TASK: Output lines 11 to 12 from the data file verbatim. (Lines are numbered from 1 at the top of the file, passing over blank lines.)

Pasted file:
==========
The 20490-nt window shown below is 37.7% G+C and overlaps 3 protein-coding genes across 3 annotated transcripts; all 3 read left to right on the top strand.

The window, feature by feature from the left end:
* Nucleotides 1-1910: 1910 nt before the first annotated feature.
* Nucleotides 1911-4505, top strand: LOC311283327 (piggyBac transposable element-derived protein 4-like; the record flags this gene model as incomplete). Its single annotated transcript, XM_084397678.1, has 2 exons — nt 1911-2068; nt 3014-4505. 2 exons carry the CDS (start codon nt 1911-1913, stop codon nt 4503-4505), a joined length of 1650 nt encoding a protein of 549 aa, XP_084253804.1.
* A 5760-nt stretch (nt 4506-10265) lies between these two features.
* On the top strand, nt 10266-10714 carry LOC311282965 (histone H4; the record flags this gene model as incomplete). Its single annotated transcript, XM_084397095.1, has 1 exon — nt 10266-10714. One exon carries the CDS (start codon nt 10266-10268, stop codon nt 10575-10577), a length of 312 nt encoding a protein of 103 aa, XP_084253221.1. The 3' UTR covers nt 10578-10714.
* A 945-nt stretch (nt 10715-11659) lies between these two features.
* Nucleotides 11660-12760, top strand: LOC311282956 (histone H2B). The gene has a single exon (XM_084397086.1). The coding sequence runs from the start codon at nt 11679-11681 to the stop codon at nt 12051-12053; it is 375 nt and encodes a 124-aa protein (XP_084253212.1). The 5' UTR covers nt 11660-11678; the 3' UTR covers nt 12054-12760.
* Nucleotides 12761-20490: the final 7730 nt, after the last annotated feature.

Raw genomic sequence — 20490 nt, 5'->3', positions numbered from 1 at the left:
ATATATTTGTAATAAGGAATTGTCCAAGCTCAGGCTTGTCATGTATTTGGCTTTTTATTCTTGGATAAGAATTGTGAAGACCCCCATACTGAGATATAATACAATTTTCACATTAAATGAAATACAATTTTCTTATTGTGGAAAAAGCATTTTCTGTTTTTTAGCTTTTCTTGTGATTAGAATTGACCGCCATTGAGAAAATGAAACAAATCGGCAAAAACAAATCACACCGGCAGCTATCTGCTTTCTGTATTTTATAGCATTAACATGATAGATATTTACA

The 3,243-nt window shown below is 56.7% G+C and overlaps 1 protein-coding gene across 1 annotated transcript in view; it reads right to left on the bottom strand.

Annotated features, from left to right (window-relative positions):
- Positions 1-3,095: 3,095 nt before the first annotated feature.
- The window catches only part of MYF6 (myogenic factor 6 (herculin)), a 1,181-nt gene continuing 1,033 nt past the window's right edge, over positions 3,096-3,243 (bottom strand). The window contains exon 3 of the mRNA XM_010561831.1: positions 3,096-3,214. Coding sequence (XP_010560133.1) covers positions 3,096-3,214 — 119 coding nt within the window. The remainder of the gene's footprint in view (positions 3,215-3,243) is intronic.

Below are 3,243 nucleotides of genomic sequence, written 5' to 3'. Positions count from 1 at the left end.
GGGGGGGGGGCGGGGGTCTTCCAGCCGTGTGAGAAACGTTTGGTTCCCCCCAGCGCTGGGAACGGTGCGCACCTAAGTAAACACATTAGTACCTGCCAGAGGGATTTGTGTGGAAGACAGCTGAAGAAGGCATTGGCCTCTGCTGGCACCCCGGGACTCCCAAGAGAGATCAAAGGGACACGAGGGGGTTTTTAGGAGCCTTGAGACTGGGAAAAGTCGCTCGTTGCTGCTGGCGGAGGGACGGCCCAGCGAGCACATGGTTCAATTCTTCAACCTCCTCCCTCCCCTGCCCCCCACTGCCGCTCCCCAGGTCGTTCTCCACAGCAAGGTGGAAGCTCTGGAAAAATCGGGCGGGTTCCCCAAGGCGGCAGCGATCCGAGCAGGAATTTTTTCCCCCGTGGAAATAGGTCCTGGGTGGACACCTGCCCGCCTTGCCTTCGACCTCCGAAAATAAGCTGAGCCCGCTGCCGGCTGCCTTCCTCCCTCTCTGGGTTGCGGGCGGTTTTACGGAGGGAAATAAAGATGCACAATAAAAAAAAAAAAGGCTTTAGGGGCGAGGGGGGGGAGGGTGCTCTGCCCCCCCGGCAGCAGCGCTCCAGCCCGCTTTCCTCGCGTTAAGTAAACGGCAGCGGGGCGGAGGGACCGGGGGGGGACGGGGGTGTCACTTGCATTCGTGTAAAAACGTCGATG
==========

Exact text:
ATATATTTGTAATAAGGAATTGTCCAAGCTCAGGCTTGTCATGTATTTGGCTTTTTATTCTTGGATAAGAATTGTGAAGACCCCCATACTGAGATATAATACAATTTTCACATTAAATGAAATACAATTTTCTTATTGTGGAAAAAGCATTTTCTGTTTTTTAGCTTTTCTTGTGATTAGAATTGACCGCCATTGAGAAAATGAAACAAATCGGCAAAAACAAATCACACCGGCAGCTATCTGCTTTCTGTATTTTATAGCATTAACATGATAGATATTTACA

The 3,243-nt window shown below is 56.7% G+C and overlaps 1 protein-coding gene across 1 annotated transcript in view; it reads right to left on the bottom strand.